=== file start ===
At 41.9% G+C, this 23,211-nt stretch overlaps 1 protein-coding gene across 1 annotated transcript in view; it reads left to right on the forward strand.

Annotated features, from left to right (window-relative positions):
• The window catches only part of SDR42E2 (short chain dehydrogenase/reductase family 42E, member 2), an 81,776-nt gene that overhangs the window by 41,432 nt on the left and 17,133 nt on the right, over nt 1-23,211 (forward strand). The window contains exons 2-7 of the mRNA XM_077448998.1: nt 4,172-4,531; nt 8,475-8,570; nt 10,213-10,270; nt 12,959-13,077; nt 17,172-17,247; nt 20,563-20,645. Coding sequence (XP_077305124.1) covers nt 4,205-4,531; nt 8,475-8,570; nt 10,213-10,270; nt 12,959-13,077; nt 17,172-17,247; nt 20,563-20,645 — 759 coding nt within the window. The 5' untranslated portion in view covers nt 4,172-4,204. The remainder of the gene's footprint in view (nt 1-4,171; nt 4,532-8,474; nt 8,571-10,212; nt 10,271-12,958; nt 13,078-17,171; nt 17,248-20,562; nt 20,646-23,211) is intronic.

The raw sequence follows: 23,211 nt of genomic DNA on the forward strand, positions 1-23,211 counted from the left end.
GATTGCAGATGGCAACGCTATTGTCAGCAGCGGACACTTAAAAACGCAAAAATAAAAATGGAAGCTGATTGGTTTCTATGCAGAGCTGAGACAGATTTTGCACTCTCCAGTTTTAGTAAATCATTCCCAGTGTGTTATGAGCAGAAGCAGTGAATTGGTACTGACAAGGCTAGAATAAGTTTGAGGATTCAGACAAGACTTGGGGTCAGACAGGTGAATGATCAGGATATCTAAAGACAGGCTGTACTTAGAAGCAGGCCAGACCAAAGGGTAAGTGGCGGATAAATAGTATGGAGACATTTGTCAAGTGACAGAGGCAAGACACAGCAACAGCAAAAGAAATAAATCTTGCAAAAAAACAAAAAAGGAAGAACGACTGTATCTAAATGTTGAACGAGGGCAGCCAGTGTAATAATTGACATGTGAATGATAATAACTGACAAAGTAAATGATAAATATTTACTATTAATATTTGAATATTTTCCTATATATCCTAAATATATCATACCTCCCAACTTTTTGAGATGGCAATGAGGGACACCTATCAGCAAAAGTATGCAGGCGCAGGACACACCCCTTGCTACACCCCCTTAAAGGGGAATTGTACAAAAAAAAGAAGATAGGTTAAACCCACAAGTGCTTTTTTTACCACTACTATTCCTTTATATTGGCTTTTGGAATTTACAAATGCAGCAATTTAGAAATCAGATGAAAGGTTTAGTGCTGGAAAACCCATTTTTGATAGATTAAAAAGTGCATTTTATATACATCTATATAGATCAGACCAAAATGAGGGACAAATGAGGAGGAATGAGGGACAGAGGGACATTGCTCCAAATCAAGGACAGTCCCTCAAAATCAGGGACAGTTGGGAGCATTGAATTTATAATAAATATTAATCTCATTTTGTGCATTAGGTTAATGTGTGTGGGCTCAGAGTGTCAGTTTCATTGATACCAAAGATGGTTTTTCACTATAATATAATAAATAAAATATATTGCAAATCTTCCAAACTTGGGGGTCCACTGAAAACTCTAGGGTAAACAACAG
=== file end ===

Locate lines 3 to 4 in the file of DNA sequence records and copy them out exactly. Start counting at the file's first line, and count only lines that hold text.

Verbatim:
• The window catches only part of SDR42E2 (short chain dehydrogenase/reductase family 42E, member 2), an 81,776-nt gene that overhangs the window by 41,432 nt on the left and 17,133 nt on the right, over nt 1-23,211 (forward strand). The window contains exons 2-7 of the mRNA XM_077448998.1: nt 4,172-4,531; nt 8,475-8,570; nt 10,213-10,270; nt 12,959-13,077; nt 17,172-17,247; nt 20,563-20,645. Coding sequence (XP_077305124.1) covers nt 4,205-4,531; nt 8,475-8,570; nt 10,213-10,270; nt 12,959-13,077; nt 17,172-17,247; nt 20,563-20,645 — 759 coding nt within the window. The 5' untranslated portion in view covers nt 4,172-4,204. The remainder of the gene's footprint in view (nt 1-4,171; nt 4,532-8,474; nt 8,571-10,212; nt 10,271-12,958; nt 13,078-17,171; nt 17,248-20,562; nt 20,646-23,211) is intronic.

The raw sequence follows: 23,211 nt of genomic DNA on the forward strand, positions 1-23,211 counted from the left end.